Don’t Shoot the Messenger

not shooting the messenger

Not Shooting the Messenger

not shooting the messenger

The Prophet (peace be on him) said:

‘I do not break my covenant and I do not imprison the ambassadors or the messengers.’ (Sunan abi Dawood)

Abdullah bin Masud said:

The Sunnah is not to kill the ambassadors. (Ahmad)

No one would quibble with this. It is common sense. Yet it is not as uncommon as we would think. We have lost common sense.

An example, was the assassination of Andrei Karlov, the Russian Ambassador to Turkey in 2016 by Mevlut Mert Altinas, an off-duty Turkish police office, at an art exhibition in Ankara. He was venting his anger at Russia’s involvement in the Syrian conflict. Despite the fact that Russia has been responsible for so many deaths in Syria, this did not permit him to take the life of their Ambassador.

Islamically, we do not engage in revenge killings. We do not betray the covenant. No matter how much pain our people may be suffering, we do not vent our anger without parameters.

Unfortunately, the assassination of the Russian ambassador in Turkey was a knee jerk reaction to the pain we are suffering as an ummah. However this is not what Islam is about. We do not betray our covenant. We do not kill our messengers. Even if the represent what we saw in Syria, it is not a reason to kill them.

The words of the Prophet (peace be on him) put an end to the common practice of their time to kill the messenger. The Prophet (peace be on him) informed us that this was no longer acceptable. Nowadays you might say you disagree with the brutality in Russia and this gives you an excuse to retaliate against them through this act of violence. Instead, tell their ambassadors that they are not welcome in your country. Ask them to leave. If you accept them into your country, and then kill them this is a betrayal and unacceptable.

You might be wondering why I am talking of protecting one person, who in turn represents a nation which has carried out atrocities upon atrocities. Thousands have died as a result of their interference. I am not condoning the actions of such countries. However, Allah Almighty has prohibited us to take life unjustly. We cannot Islamise killing messengers. It is not the way of Islam and the Prophet (peace be on him).

In Arabic it is a common saying that when you corner the cat, it becomes a lion. So those who are ruthless in their pursuit of land, or power, and depriving legitimate people of their right to life, dignity and their own land, are pushing them into the corner.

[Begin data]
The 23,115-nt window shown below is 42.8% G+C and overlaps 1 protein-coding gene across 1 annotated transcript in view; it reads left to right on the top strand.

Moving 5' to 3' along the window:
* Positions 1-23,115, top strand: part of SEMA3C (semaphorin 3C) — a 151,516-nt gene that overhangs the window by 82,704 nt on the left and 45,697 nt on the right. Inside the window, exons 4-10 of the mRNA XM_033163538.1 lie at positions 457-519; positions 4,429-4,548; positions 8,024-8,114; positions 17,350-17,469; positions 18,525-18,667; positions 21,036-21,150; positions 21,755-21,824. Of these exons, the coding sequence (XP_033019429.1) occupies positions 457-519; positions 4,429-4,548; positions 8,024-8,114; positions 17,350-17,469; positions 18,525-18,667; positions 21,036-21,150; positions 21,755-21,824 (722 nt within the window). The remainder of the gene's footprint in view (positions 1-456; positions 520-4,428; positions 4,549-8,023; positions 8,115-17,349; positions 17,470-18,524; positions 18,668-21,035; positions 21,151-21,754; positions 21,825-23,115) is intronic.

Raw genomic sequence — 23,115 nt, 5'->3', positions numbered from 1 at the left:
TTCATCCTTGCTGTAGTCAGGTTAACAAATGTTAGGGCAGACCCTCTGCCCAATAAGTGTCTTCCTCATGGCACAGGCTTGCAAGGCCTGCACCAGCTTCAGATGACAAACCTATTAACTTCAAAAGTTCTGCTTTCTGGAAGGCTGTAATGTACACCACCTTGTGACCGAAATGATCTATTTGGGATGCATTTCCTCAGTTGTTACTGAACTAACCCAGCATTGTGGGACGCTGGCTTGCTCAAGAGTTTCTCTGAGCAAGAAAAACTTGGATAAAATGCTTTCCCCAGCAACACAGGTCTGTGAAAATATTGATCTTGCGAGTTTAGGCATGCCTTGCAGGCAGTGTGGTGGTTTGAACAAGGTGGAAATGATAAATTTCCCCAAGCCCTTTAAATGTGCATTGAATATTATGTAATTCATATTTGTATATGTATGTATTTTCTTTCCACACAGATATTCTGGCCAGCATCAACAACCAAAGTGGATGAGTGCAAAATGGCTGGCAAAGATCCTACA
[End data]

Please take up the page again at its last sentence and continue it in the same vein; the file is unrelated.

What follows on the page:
It is only natural that people under oppression will react. We cannot ignore the massacres happening before the eyes of the international community. We see persecution of innocent people all over the world and the time has come for the international community to stop turning a blind eye to the injustices – because the injustices breed anger, and come back to bite them. Meanwhile, we have to channel our anger wisely and push for justice, rather than reacting with vengeance ourselves. We have to maintain the moral high ground, otherwise we are no better than them.

May Allah Almighty grant relief to all those suffering persecution and oppression in the world.

Khutbah delivered by Shaykh Haytham Tamim

Transcribed by Hasan Khan

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Shaykh Haytham Tamim is the founder and main teacher of the Utrujj Foundation. He has provided a leading vision for Islamic learning in the UK, which has influenced the way Islamic knowledge is disseminated. He has orchestrated the design and delivery of over 200 unique courses since Utrujj started in 2001. His extensive expertise spans over 30 years across the main Islamic jurisprudence schools of thought. He has studied with some of the foremost scholars in their expertise; he holds some of the highest Ijazahs (certificates) in Quran, Hadith (the Prophetic traditions) and Fiqh (Islamic rulings). His own gift for teaching was evident when he gave his first sermon to a large audience at the age of 17 and went on to serve as a senior lecturer of Islamic transactions and comparative jurisprudence at the Islamic University of Beirut (Shariah College). He has continued to teach; travelling around the UK, Europe and wider afield, and won the 2015 BISCA award (British Imams & Scholars Contributions & Achievements Awards) for Outstanding Contribution to Education and Teaching.